Essentially, what this does is to proxy the check command through the Perl script and capture output. Checking the Perl script source, the default log file is:

my $LOG_FILE = "/tmp/captured-plugins.log";

To complete the change, restart Icinga (or Nagios):

  # service icinga restart

Example Nagios Debugging

As an example, I’ve set up on my Icinga host (monhost) a JMX (for Tomcat) monitoring plugin called check_jmx4perl. This plugin runs on the Icinga host and periodically polls an agent webapp hosted on my Tomcat server. So it’s attempting to connect to a webapp here:, but in the Icinga Web GUI, I’m only getting “UNKNOWN” from the plugin.

Checking the icinga logs in /var/log/messages:

Jun 19 00:00:00 monhost icinga: CURRENT SERVICE STATE: 
client2;JVM Thread Count;UNKNOWN;HARD;1;UNKNOWN - 
Error: 500 Error while fetching :

Which, let’s face it, isn’t very helpful at all. It shows the plugin output, but Icinga doesn’t report anywhere the full command and its arguments that were executed.

So this time, I’ll reconfigure my definition for the check_jmx command in the Nagios configuration file to now run the capture_plugin, like this:

define command {
 command_name  check_jmx
 command_line  /usr/local/bin/ \
    $USER1$/check_jmx4perl -u http://$HOSTADDRESS$:8080/jolokia -m $ARG1$ -a $ARG2$ -p $ARG3$ -w $ARG4$ -c $ARG5$

Restart Icinga and check the log file, /tmp/captured-plugins.log, where I find this:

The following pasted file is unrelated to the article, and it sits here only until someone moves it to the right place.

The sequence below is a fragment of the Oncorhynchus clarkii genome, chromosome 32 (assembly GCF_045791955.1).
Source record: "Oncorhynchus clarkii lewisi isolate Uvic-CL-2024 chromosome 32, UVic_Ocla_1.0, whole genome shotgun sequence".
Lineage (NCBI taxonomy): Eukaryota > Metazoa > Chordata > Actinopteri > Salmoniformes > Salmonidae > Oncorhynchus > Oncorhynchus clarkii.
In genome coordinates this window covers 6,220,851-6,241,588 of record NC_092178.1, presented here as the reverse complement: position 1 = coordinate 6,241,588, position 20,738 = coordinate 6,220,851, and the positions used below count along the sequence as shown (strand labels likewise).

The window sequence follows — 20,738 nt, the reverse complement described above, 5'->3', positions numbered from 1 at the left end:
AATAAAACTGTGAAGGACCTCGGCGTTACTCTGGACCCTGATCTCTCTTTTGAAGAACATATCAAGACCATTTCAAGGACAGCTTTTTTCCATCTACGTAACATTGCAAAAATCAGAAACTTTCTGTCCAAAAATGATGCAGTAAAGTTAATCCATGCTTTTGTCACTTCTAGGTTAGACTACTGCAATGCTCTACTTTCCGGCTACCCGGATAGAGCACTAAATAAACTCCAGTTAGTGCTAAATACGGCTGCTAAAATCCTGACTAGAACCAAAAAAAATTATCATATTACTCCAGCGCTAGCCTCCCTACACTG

2012-5-21 16:3:31 ------ debugging
cmd=[/usr/lib64/nagios/plugins/check_jmx4perl '-u' '' '-m' 'java.lang:type=Threading' '-a' 'ThreadCount' '-p' '' '-w' '70' '-c' '80']
output=[UNKNOWN - Error: 500 Error while fetching :

500 Can't connect to (connect: timeout)

So this time, I can actually see what parameters Icinga is passing to the plugin script itself. This means I can then run it myself from the command line, tweak the parameters, and work out what’s going wrong where.

So this isn’t a complete answer to fixing problems with Icinga and Nagios, but is a very useful tool which can rapidly speed up the debugging of monitoring issues.

Matt Parsons is a freelance Linux specialist who has designed, built and supported Unix and Linux systems in the finance, telecommunications and media industries.

He lives and works in London.

May 212012

When you start operating Apache HTTPD webserver with a lot of virtual hosts, the configuration can become quite unwieldy and difficult to debug. It can become an unfortunate process of trial and error to work out whether all of your virtual hosts are up and running, and which one is the default (it’s the first one alphabetically, unless specified). In fact, working out the name of your default virtual host is often the key to solving many Apache problems.

But there is a rather nice and quick debugging trick for getting Apache to just dump out a list of all its running virtual hosts. The command line is simply this:

  # httpd -D DUMP_VHOSTS

Which outputs:

VirtualHost configuration: (/etc/httpd/conf.d/secure_website.conf:4)
wildcard NameVirtualHosts and _default_ servers:
*:80                   is a NameVirtualHost
      default server (/etc/httpd/conf.d/website.conf:1)
      port 80 namevhost (/etc/httpd/conf.d/website.conf:1)
      port 80 namevhost (/etc/httpd/conf.d/website.conf:10)
      port 80 namevhost (/etc/httpd/conf.d/website.conf:19)
      port 80 namevhost (/etc/httpd/conf.d/website.conf:29)

Hurrah! That’s a list of the URLs of all virtual hosts, and the conf.d files in which they’re configured.